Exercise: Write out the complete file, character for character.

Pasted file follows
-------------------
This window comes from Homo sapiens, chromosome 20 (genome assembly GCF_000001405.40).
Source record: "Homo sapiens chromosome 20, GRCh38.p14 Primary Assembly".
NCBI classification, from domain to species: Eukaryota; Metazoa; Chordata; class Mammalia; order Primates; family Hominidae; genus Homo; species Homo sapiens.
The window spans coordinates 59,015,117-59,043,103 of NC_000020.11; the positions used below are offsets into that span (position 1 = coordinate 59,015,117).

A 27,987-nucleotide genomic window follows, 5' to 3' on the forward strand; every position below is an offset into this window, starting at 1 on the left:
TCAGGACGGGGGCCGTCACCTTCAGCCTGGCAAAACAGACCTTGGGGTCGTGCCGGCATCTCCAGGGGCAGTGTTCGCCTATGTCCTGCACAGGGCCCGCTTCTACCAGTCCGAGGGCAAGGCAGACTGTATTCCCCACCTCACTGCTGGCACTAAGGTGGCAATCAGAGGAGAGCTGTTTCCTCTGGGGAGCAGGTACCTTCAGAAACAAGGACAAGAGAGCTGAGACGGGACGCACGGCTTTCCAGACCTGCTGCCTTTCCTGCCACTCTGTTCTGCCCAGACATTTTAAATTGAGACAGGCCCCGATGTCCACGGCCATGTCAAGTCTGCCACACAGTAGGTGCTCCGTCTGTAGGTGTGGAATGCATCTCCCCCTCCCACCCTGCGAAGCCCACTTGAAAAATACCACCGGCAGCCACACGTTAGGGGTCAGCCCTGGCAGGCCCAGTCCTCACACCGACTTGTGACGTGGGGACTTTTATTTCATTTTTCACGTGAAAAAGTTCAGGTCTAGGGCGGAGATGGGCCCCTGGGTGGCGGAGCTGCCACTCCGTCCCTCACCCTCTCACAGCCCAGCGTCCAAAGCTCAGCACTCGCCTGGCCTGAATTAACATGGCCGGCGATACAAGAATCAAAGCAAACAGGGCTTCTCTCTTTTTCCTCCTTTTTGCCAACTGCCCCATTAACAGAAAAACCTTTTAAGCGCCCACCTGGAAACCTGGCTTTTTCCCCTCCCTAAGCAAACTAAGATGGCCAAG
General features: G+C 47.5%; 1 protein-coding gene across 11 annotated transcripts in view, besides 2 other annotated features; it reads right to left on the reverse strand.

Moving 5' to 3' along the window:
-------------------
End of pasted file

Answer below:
This window comes from Homo sapiens, chromosome 20 (genome assembly GCF_000001405.40).
Source record: "Homo sapiens chromosome 20, GRCh38.p14 Primary Assembly".
NCBI classification, from domain to species: Eukaryota; Metazoa; Chordata; class Mammalia; order Primates; family Hominidae; genus Homo; species Homo sapiens.
The window spans coordinates 59,015,117-59,043,103 of NC_000020.11; the positions used below are offsets into that span (position 1 = coordinate 59,015,117).

A 27,987-nucleotide genomic window follows, 5' to 3' on the forward strand; every position below is an offset into this window, starting at 1 on the left:
TCAGGACGGGGGCCGTCACCTTCAGCCTGGCAAAACAGACCTTGGGGTCGTGCCGGCATCTCCAGGGGCAGTGTTCGCCTATGTCCTGCACAGGGCCCGCTTCTACCAGTCCGAGGGCAAGGCAGACTGTATTCCCCACCTCACTGCTGGCACTAAGGTGGCAATCAGAGGAGAGCTGTTTCCTCTGGGGAGCAGGTACCTTCAGAAACAAGGACAAGAGAGCTGAGACGGGACGCACGGCTTTCCAGACCTGCTGCCTTTCCTGCCACTCTGTTCTGCCCAGACATTTTAAATTGAGACAGGCCCCGATGTCCACGGCCATGTCAAGTCTGCCACACAGTAGGTGCTCCGTCTGTAGGTGTGGAATGCATCTCCCCCTCCCACCCTGCGAAGCCCACTTGAAAAATACCACCGGCAGCCACACGTTAGGGGTCAGCCCTGGCAGGCCCAGTCCTCACACCGACTTGTGACGTGGGGACTTTTATTTCATTTTTCACGTGAAAAAGTTCAGGTCTAGGGCGGAGATGGGCCCCTGGGTGGCGGAGCTGCCACTCCGTCCCTCACCCTCTCACAGCCCAGCGTCCAAAGCTCAGCACTCGCCTGGCCTGAATTAACATGGCCGGCGATACAAGAATCAAAGCAAACAGGGCTTCTCTCTTTTTCCTCCTTTTTGCCAACTGCCCCATTAACAGAAAAACCTTTTAAGCGCCCACCTGGAAACCTGGCTTTTTCCCCTCCCTAAGCAAACTAAGATGGCCAAG
General features: G+C 47.5%; 1 protein-coding gene across 11 annotated transcripts in view, besides 2 other annotated features; it reads right to left on the reverse strand.

Moving 5' to 3' along the window: